Picks and Pans Review: Djuna

updated 07/18/1983 AT 01:00 AM EDT

originally published 07/18/1983 AT 01:00 AM EDT

by Andrew Field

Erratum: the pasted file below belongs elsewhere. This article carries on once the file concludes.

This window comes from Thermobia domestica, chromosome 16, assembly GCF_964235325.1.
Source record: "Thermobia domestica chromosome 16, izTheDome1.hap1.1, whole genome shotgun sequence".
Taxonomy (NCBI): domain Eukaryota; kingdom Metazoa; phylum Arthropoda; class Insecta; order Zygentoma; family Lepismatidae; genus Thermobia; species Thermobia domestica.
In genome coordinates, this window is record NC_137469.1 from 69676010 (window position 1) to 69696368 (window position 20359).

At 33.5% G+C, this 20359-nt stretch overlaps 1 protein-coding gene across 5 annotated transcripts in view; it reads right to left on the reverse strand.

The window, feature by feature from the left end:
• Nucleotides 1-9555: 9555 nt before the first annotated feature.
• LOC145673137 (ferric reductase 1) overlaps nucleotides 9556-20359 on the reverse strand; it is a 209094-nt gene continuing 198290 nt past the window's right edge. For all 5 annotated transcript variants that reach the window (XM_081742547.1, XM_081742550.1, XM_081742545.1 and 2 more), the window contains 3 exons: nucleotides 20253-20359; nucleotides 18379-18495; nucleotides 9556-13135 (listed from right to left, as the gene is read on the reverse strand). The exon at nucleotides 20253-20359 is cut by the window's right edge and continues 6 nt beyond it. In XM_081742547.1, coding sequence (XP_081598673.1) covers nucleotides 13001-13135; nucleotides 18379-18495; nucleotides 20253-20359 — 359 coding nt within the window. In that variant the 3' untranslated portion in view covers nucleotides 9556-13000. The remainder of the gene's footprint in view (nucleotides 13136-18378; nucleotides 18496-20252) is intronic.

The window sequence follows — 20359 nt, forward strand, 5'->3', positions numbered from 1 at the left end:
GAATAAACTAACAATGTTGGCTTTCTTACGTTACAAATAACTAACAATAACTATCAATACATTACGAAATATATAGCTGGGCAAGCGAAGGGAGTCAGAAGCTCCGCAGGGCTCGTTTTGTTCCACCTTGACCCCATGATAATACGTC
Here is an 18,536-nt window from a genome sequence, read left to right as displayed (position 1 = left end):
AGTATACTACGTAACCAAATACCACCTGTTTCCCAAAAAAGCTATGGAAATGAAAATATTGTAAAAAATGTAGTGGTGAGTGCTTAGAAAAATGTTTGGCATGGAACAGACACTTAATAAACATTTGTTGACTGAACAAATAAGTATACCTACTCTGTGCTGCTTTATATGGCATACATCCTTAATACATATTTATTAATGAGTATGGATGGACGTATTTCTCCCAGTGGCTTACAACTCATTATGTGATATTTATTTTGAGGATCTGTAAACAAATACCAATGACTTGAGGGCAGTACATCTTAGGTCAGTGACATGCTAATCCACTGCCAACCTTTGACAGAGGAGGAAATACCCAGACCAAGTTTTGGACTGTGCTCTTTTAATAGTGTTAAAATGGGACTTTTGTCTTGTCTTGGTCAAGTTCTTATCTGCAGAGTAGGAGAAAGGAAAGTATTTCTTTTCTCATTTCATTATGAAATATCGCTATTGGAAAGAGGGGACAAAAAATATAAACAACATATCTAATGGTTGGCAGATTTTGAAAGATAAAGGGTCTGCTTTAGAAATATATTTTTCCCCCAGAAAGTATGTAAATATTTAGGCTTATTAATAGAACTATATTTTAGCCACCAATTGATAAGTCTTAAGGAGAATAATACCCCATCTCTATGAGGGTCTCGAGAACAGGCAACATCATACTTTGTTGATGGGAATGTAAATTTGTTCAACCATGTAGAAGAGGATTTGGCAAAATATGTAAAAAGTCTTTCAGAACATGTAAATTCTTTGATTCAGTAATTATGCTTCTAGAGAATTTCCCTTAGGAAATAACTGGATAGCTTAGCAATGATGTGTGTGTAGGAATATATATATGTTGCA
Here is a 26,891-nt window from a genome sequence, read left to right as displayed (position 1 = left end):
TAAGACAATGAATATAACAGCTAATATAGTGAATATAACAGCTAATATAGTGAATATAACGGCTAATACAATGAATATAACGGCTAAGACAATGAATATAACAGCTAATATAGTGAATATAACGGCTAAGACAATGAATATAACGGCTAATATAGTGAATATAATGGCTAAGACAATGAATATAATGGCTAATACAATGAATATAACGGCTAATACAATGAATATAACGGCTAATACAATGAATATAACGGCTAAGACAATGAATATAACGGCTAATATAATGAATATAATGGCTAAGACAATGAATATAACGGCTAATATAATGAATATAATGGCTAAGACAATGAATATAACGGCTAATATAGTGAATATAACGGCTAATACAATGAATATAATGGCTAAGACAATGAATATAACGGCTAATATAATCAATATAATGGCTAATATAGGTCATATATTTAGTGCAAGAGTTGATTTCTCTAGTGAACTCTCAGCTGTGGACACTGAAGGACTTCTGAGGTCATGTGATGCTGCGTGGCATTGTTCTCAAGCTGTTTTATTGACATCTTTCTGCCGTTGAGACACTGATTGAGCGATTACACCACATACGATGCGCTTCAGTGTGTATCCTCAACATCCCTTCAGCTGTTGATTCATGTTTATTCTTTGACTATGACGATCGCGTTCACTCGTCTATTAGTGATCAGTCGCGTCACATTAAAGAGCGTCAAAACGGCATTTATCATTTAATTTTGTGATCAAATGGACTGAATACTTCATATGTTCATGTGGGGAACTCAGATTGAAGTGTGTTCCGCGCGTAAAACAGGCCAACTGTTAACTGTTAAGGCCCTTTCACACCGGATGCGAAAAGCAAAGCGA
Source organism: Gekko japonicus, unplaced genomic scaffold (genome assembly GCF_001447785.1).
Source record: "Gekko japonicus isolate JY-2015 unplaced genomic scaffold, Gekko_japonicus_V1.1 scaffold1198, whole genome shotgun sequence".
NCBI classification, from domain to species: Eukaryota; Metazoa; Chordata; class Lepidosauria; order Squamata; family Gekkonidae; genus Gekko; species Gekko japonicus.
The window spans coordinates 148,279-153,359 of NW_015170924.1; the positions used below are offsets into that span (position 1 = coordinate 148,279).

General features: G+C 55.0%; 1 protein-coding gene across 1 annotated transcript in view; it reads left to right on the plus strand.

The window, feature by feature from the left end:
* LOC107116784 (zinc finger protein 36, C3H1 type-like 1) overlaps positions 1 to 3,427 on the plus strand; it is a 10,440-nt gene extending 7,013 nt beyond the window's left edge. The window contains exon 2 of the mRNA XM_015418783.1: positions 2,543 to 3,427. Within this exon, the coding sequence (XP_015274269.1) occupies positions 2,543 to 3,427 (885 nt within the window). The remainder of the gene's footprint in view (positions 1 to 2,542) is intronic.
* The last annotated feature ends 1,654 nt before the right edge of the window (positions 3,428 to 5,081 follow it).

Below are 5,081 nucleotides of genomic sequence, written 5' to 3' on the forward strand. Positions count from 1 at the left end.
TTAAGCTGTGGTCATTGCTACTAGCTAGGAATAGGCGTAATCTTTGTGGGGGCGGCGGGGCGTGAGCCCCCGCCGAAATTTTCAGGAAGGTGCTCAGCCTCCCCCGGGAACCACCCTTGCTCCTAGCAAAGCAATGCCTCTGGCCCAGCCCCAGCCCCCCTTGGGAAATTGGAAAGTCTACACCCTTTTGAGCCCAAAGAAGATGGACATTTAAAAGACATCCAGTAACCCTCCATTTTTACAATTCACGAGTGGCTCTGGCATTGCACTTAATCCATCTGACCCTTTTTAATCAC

Born at the turn of the century in Cornwall-on-Hudson, N.Y., Djuna Barnes never went to school because her father, who had failed as an artist, thought that schools created mediocrities. Whatever Barnes became, she was never mediocre. Shortly after her father left her mother, Barnes, then 21, went to work as a free-lance journalist, doing articles and drawings for the 20 newspapers New York had at the time. Gradually she worked her way up to the slick magazines like Vanity Fair. She was remarkably beautiful, but what people really noticed was her manner—mercurial, angry, prickly. And she was liberated long before anyone had thought of the term. Barnes came to know everyone in the literary world of the '20s and '30s; T.S. Eliot was her editor in London, Eugene O'Neill wanted her to collaborate with him on a play, and she was photographed by Man Ray. James Joyce, however, was the only writer she truly admired. Barnes eventually lived in Berlin, London and Paris (she detested Gertrude Stein because Stein, equally egotistical, didn't have much use for her). She married once, briefly, and had many affairs with men, but her big love was a little-known sculptress. She had several nervous breakdowns, and lack of money was a constant problem. Peggy Guggenheim ("I kill myself for artists—the hell of it is, I hate them") supported Barnes for decades, but Djuna had to beg for her help. Neither Barnes' most famous novel, Nightwood, nor her play, The Antiphon, made her famous, as she had hoped, except among an elite. She also painted and wrote poetry. The author of this quoteful, rambling, highly readable biography met Barnes in 1977, when she was frail and isolated and nearing the end of her life in Greenwich Village. She had told a professor who interviewed her in 1970, "I'm the most famous unknown in the world, you know that, don't you?" Her sad, tormented life, which ended in 1982, was like her writing: exceedingly rarefied, difficult and engrossing, especially to those who are fascinated by the period in which she lived. Field, a noted biographer (three volumes on Nabokov), does her justice in this intriguing book. (Putnam, $16.95)

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